Nations around the world have different levels of education. In more developed nations, most adults are literate and have at least a basic high school education. In less-developed nations, the opposite is usually true. In underdeveloped and undeveloped nations, the quality of education is low, while many people may not have access to education at all.
According to a 2017 UNESCO report, the number of students worldwide attending higher education institutions increased from 100 million in 2000 to 207 million in 2014.
A country’s education levels can be broken down into three tiers: below upper secondary, upper secondary, and tertiary. Secondary education covers two phases on the International Standard Classification of Education scale: lower secondary education (the final phase of basic education) and upper secondary education. Secondary education takes place after six years of primary education and is followed by higher education, vocational education, or employment. Secondary education is compulsory in most countries. Tertiary education, also known as post-secondary education, refers to any education pursued beyond the high school level, such as certificate programs, undergraduate degree programs, graduate degree programs, etc.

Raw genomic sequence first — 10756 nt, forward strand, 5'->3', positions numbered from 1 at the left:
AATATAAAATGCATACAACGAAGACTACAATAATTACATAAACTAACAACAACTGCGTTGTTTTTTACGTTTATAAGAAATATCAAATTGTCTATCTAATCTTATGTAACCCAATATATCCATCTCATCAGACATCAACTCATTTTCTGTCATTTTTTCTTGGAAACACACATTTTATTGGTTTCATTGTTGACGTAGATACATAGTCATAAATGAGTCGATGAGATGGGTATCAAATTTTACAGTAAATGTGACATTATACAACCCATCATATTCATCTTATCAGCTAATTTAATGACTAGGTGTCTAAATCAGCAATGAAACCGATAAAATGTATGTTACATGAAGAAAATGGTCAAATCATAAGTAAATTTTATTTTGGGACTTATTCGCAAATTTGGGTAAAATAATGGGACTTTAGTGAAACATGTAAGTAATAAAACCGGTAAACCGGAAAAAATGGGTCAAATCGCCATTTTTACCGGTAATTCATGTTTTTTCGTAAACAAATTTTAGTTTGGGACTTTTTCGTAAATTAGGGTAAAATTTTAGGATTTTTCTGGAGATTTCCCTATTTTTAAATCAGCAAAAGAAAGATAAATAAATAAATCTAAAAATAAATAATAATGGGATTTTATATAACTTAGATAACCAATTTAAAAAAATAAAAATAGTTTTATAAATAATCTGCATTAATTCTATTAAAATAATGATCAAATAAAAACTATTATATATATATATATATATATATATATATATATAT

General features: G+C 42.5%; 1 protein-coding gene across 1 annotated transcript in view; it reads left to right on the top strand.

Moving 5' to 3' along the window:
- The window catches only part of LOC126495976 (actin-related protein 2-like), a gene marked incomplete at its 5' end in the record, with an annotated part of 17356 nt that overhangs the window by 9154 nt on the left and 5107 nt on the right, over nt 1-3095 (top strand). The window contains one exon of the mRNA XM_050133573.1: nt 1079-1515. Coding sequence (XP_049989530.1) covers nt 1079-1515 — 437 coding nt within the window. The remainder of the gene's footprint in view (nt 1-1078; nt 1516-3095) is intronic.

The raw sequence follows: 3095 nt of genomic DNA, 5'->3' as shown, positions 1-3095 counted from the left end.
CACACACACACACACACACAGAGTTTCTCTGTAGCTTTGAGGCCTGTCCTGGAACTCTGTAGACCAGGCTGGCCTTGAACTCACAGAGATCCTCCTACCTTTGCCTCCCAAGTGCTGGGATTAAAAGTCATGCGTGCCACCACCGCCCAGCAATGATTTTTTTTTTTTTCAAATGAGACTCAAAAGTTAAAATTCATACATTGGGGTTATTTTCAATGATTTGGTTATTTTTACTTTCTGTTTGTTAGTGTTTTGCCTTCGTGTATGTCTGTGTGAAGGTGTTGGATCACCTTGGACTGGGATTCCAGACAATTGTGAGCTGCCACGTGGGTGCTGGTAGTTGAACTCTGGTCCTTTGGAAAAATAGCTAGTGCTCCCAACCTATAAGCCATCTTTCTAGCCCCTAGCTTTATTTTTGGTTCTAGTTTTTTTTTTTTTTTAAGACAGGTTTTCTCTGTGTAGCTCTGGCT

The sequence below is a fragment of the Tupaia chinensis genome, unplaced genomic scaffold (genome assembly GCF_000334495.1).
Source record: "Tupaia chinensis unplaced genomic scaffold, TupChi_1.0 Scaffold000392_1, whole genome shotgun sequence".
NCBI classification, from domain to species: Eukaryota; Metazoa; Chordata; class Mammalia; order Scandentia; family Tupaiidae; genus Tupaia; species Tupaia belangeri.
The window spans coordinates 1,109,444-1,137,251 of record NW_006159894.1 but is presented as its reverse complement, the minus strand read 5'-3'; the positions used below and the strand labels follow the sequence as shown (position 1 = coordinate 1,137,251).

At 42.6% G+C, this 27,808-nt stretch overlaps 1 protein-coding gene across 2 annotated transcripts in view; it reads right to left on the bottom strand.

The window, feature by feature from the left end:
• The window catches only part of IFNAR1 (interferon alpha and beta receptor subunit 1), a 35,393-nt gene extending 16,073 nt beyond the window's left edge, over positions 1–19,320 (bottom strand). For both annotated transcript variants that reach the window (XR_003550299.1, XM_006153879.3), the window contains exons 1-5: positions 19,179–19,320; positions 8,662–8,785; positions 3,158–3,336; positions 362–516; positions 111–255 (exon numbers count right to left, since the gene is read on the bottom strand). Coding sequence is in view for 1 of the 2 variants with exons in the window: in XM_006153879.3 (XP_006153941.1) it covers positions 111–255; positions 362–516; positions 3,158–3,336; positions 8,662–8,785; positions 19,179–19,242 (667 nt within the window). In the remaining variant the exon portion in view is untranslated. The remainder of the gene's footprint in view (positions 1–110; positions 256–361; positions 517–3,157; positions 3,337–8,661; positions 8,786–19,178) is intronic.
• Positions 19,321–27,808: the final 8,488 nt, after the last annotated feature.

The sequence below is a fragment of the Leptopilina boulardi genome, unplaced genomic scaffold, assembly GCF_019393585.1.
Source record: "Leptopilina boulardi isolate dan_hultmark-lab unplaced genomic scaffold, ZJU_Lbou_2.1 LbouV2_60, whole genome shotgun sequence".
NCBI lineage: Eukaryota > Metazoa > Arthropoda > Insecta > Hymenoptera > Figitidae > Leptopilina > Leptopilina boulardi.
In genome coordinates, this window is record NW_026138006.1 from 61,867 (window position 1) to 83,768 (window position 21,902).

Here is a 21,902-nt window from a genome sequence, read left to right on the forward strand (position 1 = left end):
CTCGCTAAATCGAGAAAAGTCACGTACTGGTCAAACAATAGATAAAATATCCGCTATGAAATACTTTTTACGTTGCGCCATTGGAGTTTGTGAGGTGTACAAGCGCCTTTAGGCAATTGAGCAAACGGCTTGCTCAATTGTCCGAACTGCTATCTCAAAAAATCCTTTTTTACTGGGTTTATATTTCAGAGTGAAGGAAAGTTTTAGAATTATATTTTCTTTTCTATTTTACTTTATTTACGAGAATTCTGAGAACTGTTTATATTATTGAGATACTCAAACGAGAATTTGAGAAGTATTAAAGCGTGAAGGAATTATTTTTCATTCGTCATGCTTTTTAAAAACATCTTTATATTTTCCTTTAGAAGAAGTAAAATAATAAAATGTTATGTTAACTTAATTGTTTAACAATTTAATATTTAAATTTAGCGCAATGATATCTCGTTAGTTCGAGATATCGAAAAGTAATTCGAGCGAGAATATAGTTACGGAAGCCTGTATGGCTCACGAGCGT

Several surveys and studies have been conducted to find the most educated countries in the world. The Organization for Economic Cooperation and Development, or OECD, has made a list of the world’s most educated countries. This list is based on the number of adult residents ages 25 to 64 who have received a tertiary education: two-year or four-year degrees or have received an education through a vocational program.
Based on this information, Canada is the most educated country globally, with 56.71% of adults meeting the OECD criteria. Japan has the second-highest percentage of 51.44%, followed by Israel with 50.92%.
The top 10 most educated nations based on this study are:
In general, the lowest education rates are seen in underdeveloped countries. According to the Global Partnership for Education, education plays a crucial role in human, social, and economic development. Education can promote gender equality, reduce child marriage, promote peace, and increase a person’s chances of having a healthy life. The Global Partnership for Education considers education to be a human right, one that grants every person more chances in life, such as employment opportunities, better health, and the ability to participate in the political process.
Below is a table of each country’s percentage of people completing tertiary education, upper secondary education, and below upper secondary education.